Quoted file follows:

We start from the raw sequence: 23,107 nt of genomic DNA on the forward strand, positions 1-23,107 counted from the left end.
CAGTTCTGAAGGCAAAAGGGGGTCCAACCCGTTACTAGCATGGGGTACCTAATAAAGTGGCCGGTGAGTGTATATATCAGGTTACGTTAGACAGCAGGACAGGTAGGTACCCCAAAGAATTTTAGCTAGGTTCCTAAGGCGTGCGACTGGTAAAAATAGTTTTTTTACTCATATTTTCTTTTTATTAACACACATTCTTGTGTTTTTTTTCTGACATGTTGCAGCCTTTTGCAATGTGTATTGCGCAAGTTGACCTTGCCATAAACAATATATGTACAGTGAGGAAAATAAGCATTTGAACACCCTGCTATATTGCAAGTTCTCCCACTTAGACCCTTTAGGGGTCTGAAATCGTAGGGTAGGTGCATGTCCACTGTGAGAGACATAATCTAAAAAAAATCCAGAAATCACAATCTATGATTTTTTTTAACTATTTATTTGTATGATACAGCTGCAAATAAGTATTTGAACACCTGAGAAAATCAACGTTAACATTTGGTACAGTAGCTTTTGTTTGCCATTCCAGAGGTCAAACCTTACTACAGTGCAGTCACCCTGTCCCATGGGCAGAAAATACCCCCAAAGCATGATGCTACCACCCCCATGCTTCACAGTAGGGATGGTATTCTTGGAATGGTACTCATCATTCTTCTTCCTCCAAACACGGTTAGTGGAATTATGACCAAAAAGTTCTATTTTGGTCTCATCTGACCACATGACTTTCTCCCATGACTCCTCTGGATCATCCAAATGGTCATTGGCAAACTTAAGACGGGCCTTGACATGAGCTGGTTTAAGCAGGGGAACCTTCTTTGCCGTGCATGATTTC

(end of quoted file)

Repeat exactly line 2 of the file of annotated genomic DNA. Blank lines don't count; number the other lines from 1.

CAGTTCTGAAGGCAAAAGGGGGTCCAACCCGTTACTAGCATGGGGTACCTAATAAAGTGGCCGGTGAGTGTATATATCAGGTTACGTTAGACAGCAGGACAGGTAGGTACCCCAAAGAATTTTAGCTAGGTTCCTAAGGCGTGCGACTGGTAAAAATAGTTTTTTTACTCATATTTTCTTTTTATTAACACACATTCTTGTGTTTTTTTTCTGACATGTTGCAGCCTTTTGCAATGTGTATTGCGCAAGTTGACCTTGCCATAAACAATATATGTACAGTGAGGAAAATAAGCATTTGAACACCCTGCTATATTGCAAGTTCTCCCACTTAGACCCTTTAGGGGTCTGAAATCGTAGGGTAGGTGCATGTCCACTGTGAGAGACATAATCTAAAAAAAATCCAGAAATCACAATCTATGATTTTTTTTAACTATTTATTTGTATGATACAGCTGCAAATAAGTATTTGAACACCTGAGAAAATCAACGTTAACATTTGGTACAGTAGCTTTTGTTTGCCATTCCAGAGGTCAAACCTTACTACAGTGCAGTCACCCTGTCCCATGGGCAGAAAATACCCCCAAAGCATGATGCTACCACCCCCATGCTTCACAGTAGGGATGGTATTCTTGGAATGGTACTCATCATTCTTCTTCCTCCAAACACGGTTAGTGGAATTATGACCAAAAAGTTCTATTTTGGTCTCATCTGACCACATGACTTTCTCCCATGACTCCTCTGGATCATCCAAATGGTCATTGGCAAACTTAAGACGGGCCTTGACATGAGCTGGTTTAAGCAGGGGAACCTTCTTTGCCGTGCATGATTTC